A note on comparisons... I do like to know how I compare to others seeking FI so that I can assess what goals are reasonable for me to achieve on my income. I also like to follow stories that reflect my experiences and situation, as I’m sure many of us do. I’m not trying to “keep up with the Jones.” I’m trying to goal set and figure out what’s possible.

MMM’s income was/is very relevant to his readers. He was clear and honest about what he earned over the years he was chasing FI. I found this helpful. A person can read MMM and say “OK, I’m earning a similar amount in a similar COL area— I can expect success similar to MMM if I use the strategies.” Or they can say “Well, my income is much lower, so I won’t get the same results, but if I use the strategies I’ll still end up in a better position!”

Of course, the Frugalwoods are not REQUIRED to share their income as long as they are not misleading. It would be helpful, but they are not obligated.
« Last Edit: March 27, 2018, 10:51:21 AM by westtoeast »

sui generis

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Re: What's up with the Frugalwoods?
« Reply #339 on: March 27, 2018, 10:49:05 AM »
Put another way, why are you condemning the FWs for doing exactly what Pete did and wants he wants all of us to do?

With few exceptions (the cider press and stroller being the primary ones), almost no one on this thread (esp. in the latter pages) has condemned the FWs for their frugal lifestyle and recommendations.  Most of the condemnation is about misrepresenting themselves and their salaries.  Many of those same posters seem to have taken pains to give acclaim to the FWs for other aspects of their blog/lifestyle.  I think it's important to recognize what people are really upset about, and by eyeballing it, I'd say the vast majority of disillusioned posters here are disillusioned about the misrepresentation of their income, pre-FIRE (not just post).

Eric

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Re: What's up with the Frugalwoods?
« Reply #340 on: March 27, 2018, 11:01:55 AM »

For clarification, I don't GAF about their income. I believe it's the speaking over a lot of people's heads style that sparks some of the backlash. She writes in an elite manner that is a distraction to her central theme.

This is pretty plain English:

Quote
At age 30, Mr. Frugalwoods and I are well on our well to financial independence and neither of us:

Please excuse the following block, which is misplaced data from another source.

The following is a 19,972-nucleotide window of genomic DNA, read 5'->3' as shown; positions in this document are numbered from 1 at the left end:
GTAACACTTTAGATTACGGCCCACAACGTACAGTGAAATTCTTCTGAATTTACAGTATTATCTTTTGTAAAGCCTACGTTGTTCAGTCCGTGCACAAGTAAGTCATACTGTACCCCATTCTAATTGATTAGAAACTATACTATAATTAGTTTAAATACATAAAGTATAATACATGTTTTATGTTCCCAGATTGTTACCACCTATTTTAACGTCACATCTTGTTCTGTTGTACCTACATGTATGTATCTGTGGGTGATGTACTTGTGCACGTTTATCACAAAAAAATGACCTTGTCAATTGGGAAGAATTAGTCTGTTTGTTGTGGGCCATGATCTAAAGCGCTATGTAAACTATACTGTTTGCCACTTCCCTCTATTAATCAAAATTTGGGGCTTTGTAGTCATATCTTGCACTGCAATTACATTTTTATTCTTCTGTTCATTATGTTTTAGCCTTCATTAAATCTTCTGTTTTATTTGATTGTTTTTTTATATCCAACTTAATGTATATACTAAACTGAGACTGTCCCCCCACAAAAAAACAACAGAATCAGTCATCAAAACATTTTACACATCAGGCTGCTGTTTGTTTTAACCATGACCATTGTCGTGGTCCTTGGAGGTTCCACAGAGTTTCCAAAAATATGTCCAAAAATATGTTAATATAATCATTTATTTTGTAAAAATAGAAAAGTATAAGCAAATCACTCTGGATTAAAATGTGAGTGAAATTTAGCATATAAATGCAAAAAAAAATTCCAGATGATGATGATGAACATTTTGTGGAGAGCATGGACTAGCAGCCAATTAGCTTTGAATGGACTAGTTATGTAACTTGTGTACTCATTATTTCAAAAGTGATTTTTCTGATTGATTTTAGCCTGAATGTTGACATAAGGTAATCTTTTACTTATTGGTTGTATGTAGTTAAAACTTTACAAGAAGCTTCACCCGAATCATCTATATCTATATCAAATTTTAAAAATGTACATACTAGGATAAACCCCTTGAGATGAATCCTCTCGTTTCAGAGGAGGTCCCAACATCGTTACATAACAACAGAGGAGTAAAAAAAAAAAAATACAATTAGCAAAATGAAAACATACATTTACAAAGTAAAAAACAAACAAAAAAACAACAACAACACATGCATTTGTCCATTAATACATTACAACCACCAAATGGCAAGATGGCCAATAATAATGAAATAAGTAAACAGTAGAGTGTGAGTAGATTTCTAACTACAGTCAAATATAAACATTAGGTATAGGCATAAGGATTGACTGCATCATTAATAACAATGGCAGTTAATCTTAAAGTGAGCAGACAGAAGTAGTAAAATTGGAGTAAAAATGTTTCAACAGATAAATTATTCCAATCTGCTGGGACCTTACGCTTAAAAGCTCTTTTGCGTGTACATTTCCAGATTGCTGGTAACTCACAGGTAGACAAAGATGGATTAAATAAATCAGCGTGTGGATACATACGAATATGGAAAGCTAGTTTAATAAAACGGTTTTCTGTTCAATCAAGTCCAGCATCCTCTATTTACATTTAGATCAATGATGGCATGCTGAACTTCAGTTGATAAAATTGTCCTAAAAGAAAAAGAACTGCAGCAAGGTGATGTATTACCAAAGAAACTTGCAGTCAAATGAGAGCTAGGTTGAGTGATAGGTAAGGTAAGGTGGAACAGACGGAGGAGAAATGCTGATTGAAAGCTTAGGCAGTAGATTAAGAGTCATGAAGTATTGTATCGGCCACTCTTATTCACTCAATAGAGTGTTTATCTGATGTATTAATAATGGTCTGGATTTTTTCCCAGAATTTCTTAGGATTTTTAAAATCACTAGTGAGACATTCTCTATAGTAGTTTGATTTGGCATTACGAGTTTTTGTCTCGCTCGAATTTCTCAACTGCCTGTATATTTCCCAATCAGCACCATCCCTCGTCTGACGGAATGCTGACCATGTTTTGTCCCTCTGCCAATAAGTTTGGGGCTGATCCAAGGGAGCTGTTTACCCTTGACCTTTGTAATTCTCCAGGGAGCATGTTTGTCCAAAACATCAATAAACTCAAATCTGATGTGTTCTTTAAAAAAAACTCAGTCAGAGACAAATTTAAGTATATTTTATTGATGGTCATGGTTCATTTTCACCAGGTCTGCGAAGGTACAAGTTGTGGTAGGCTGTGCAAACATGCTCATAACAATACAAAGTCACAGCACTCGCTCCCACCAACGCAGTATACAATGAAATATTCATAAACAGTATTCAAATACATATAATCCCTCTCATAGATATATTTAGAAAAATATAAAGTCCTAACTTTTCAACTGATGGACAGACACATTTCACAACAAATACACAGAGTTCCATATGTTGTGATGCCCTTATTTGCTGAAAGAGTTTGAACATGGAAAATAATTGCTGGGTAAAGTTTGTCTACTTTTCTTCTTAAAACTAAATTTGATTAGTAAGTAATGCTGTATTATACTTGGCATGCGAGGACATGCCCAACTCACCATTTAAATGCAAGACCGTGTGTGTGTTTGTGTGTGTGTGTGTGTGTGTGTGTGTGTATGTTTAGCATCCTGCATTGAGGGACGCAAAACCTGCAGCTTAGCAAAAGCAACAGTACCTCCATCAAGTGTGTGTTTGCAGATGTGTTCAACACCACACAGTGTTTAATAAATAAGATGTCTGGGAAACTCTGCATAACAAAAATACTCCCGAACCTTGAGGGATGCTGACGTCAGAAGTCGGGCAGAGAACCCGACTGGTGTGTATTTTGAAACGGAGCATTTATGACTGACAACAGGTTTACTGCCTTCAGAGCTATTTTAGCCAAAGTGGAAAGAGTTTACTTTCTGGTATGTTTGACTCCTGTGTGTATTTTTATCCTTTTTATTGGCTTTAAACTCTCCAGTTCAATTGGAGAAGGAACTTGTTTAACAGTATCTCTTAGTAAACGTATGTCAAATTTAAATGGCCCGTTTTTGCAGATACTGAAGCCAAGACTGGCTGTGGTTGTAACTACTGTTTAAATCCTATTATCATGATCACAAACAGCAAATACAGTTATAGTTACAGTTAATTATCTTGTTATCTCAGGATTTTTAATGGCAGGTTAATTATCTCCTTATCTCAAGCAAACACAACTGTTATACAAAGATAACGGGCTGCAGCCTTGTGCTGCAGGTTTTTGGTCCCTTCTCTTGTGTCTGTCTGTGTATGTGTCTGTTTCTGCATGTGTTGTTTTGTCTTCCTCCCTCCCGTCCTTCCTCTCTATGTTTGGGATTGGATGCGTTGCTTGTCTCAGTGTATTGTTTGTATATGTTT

Inherited money
    Makes a ton of money annually (we have normal jobs with standard salaries)
    Won the lottery
    Knows the one weird old trick to retire early
https://www.frugalwoods.com/2014/04/26/you-can-save-your-way-to-financial-independence/

They also love to invoke that they work for nonprofits.   FW knows exactly what they are doing and it's very clear they are intentionally misleading their readers because it sells a more accessible message to profit from.   We have people in this thread who are disappointed with FW and were previously comparing themselves to them.   At least in this thread the backlash is mostly due to their lies by omission.

You have zero idea of how much they made in 2014.  But hey, don't let a lack of facts get in the way of a good witch hunt!

mathlete

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Re: What's up with the Frugalwoods?
« Reply #341 on: March 27, 2018, 11:20:46 AM »
You have zero idea of how much they made in 2014. 

This isn't strictly true since highly compensated employees are listed on the IRS Form 990 filings that tax exempt orgs must complete.

Even without that though, it's a pretty simple exercise to ballpark based on the following inputs:

Age
No inheritance
Claim of financial independence

Early on in the thread, before all the 990 stuff, I ball parked at or above 3x the median household income. I still feel pretty comfortable with that. The numbers just don't make sense otherwise.

tooqk4u22

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Re: What's up with the Frugalwoods?
« Reply #342 on: March 27, 2018, 11:22:18 AM »
Let's put it to a vote - guilty or not Poll 

Guilty or Not of misrepresentation??????

Saving4Fire

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Re: What's up with the Frugalwoods?
« Reply #343 on: March 27, 2018, 11:25:13 AM »
Clarifying my points...

I’m not condemning the Frugalwoods because they earn good money at non-profits (assuming those non-profits pay their non-executives fairly too). I’m simply disappointed that they use misleading language to make their incomes seem lower. They should tell the truth or not discuss their income at all. Just don’t mislead your readers!

If the blog was exactly the same minus those “normal incomes” lines, I would have no problem. If the Frugalwoods are reading this thread, I suggest that they edit or remove those lines. Frugalwoods, I love you guys— just be straight with us!

A note on comparisons... I do like to know how I compare to others seeking FI so that I can assess what goals are reasonable for me to achieve on my income. I also like to follow stories that reflect my experiences and situation, as I’m sure many of us do. I’m not trying to “keep up with the Jones.” I’m trying to goal set and figure out what’s possible.